By Dan Walsh
A large section of the once enclosed perimeter wall has fallen, scorched trees and discarded beer cans indicate the residue of anti-social behaviour and evidence of disrespect and neglect secretly spoils the small cemetery attached to the once existent St Senan’s Psychiatric Hospital at Killagoley, on the outskirts of Enniscorthy.
Nobody knows how many people are buried there and nobody knows their names. There is an exception. Rose Quinn, who was abandoned by her family and died in the Wexford District Lunatic Asylum, as St Senan’s used to be known, has not been forgotten.
A four-year investigation by her great-niece, Patricia Quinn-Murphy, brought Rose’s fate into the public arena. Patricia’s findings suggest that Rose was one of countless Irish people, mostly women, banished to asylums and erased from memory in the first half of this century.
Patricia, who lives in Wexford, first heard of Rose when she began to compile a family tree shortly before her father died in 1994. He listed his aunts and uncles, all familiar names, and then added: “And there was Rose.” It was the first time she had heard the name.
Her father went on to describe his recollection, as a six-year-old, of standing outside the parish church in Clongeen, Foulksmills, in 1906, as his mother tried to persuade Rose, then aged 35, to go through with an arranged marriage against her will.
All he knew was that Rose married the man but refused to live with him, was committed to an asylum and died within a year. “I decided I had to find out about her life, so I started trying to get information from St Senan’s.”
Initially the hospital was unable to assist and said records from the time were not available. It referred her to Wexford County Council, which at one time was responsible for health administration, but it, too, had no information. In the meantime, Patricia established that Rose was not buried with either her husband’s or her own family.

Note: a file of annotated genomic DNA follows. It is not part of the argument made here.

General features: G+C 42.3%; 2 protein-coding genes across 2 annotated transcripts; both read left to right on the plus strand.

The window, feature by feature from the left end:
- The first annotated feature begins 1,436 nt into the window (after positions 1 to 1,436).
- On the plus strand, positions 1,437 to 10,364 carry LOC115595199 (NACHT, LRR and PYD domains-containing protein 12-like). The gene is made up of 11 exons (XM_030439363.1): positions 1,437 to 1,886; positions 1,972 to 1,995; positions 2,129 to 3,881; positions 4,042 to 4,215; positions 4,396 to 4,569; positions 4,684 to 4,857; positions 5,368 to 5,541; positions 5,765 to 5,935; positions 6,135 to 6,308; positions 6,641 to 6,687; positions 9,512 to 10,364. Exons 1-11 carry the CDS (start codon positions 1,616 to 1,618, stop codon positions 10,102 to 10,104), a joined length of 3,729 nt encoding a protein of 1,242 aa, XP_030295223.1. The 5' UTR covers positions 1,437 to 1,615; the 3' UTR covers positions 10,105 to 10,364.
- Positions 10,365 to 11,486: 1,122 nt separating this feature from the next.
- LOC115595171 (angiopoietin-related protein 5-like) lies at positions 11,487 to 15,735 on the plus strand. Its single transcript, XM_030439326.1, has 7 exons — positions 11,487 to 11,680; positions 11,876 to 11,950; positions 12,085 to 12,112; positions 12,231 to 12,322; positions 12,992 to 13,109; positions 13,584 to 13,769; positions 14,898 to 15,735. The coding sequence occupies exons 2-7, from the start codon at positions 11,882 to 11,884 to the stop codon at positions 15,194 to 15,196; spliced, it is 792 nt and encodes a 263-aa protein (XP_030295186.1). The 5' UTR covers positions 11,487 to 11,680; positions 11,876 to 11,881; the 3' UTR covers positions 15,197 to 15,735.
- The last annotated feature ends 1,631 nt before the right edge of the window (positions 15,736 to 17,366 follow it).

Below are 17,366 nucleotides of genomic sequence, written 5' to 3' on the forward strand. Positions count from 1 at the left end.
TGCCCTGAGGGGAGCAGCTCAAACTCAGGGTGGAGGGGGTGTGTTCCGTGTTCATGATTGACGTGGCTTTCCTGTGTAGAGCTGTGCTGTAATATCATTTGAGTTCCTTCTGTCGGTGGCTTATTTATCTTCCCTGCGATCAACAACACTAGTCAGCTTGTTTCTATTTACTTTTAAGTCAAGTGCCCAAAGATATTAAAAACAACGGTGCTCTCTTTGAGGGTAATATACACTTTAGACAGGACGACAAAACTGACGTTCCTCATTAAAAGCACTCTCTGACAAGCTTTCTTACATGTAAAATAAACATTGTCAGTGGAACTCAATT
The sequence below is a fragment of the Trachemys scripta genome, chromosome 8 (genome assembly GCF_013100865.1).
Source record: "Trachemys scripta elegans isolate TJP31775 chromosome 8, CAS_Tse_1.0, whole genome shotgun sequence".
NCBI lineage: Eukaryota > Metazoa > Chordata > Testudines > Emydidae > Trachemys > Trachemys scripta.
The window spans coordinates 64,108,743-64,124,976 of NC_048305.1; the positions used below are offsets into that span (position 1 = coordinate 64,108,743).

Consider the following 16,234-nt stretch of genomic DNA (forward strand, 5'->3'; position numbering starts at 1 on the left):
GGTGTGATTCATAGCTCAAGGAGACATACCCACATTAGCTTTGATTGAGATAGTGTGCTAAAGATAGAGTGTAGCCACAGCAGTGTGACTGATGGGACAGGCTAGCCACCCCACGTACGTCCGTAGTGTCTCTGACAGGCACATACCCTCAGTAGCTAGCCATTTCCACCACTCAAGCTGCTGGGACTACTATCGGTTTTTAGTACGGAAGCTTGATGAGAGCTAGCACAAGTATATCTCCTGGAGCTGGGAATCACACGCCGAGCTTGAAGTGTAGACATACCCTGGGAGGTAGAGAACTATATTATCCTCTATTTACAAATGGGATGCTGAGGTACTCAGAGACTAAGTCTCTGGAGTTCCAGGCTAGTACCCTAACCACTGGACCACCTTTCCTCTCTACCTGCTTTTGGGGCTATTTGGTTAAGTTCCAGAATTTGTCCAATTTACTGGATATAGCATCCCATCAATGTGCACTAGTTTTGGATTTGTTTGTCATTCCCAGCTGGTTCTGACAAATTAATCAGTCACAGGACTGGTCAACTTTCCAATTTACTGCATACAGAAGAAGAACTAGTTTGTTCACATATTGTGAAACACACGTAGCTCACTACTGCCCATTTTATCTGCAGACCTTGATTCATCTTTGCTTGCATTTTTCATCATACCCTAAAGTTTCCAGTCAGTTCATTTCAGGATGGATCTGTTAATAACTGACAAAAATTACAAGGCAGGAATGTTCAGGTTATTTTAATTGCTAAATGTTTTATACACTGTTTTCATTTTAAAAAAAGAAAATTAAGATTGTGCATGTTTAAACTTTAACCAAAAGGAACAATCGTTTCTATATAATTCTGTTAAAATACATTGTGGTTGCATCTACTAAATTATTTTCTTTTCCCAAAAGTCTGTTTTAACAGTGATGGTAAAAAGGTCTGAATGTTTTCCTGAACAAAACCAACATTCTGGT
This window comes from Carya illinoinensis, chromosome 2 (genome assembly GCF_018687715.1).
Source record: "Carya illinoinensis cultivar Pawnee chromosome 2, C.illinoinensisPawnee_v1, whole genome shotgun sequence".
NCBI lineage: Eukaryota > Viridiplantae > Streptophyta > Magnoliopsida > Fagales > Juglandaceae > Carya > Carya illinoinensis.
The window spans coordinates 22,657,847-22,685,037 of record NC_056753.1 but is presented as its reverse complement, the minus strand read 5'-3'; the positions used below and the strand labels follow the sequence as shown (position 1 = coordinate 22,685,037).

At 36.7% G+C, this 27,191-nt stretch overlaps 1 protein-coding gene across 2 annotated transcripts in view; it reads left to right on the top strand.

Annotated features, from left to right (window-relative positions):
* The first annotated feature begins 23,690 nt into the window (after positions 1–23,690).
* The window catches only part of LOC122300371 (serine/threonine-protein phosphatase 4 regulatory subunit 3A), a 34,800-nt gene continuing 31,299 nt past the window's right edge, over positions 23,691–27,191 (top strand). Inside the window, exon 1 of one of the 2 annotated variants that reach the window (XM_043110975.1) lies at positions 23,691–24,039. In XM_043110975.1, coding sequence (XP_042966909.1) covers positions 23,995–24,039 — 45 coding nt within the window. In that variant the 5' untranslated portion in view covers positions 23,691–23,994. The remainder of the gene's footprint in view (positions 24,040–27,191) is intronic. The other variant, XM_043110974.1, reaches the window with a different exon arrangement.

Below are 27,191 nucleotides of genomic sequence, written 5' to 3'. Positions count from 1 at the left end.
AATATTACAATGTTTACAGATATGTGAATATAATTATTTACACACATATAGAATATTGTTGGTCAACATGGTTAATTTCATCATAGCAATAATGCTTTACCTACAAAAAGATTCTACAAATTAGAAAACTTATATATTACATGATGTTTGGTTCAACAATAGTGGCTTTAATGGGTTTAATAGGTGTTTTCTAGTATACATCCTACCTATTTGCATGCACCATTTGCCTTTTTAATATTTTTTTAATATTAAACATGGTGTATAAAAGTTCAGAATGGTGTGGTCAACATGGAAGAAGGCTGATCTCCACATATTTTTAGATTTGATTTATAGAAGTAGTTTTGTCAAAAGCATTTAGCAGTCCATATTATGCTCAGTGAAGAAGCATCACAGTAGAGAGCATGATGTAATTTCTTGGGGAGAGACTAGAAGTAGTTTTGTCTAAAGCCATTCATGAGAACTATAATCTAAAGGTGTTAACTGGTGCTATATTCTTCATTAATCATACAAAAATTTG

She did not become aware of the cemetery behind St Senan’s until September 1999, when she decided to call to the hospital and seek information directly. A staff member took her to the back of the hospital and showed her the small, private cemetery.
Some small white crosses were placed by a boundary wall, and a larger cross stood in the middle. But there were no names and nothing to mark individual graves.
Patricia Quinn wrote letters to local politicians, clergy, a local newspaper, anybody who might be able to help. Then a local researcher Margaret Hawkins took an interest in the issue, she produced a documentary and wrote the story in a book – Restless Spirit; The Story of Rose Quinn, published by Mercier Press, 2006) and real public progress commenced.
“Rose was admitted to the asylum on February 16th, 1907, with “melancholia”. This was three months after her marriage. She died, probably from TB contracted in the hospital, on May 4th the same year, less than six months after her wedding.
The records also show she had been transferred to the asylum from the workhouse at New Ross. The circumstances in which she went to the workhouse in the first place are not clear, but she could have been referred there by the asylum if it were overcrowded.
The cemetery at St Senan’s was used until the 1940s and probably became operational shortly after the asylum was opened in 1868. It is unknown how many people were buried there.
The dead of St Senan’s Hospital were remembered by staff and patients, and for about 30 years or so a Patron had been held at the cemetery each summer.
Patricia Quinn’s quest for answers came to a “happy end” when a monument was unveiled at the cemetery by the Bishop of Ferns, Dr Brendan Comiskey in October 2000. It carries the dedication: “Sacred to the memory of all the people who were laid to rest in this graveyard many years ago.” A committee was also established by the hospital to oversee the maintenance of the cemetery in the future.
The St. Senan’s Hospital site and land has been sold and the burial grounds just outside the walls of the St. Senan’s lands beside a public road and public access is open. Sadly, it appears that those who were laid to rest here without name and record, briefly remembered by Margaret Hawkin’s documentary and book and Patricia Quinn’s determination to find answers from the past, are once more neglected and forgotten.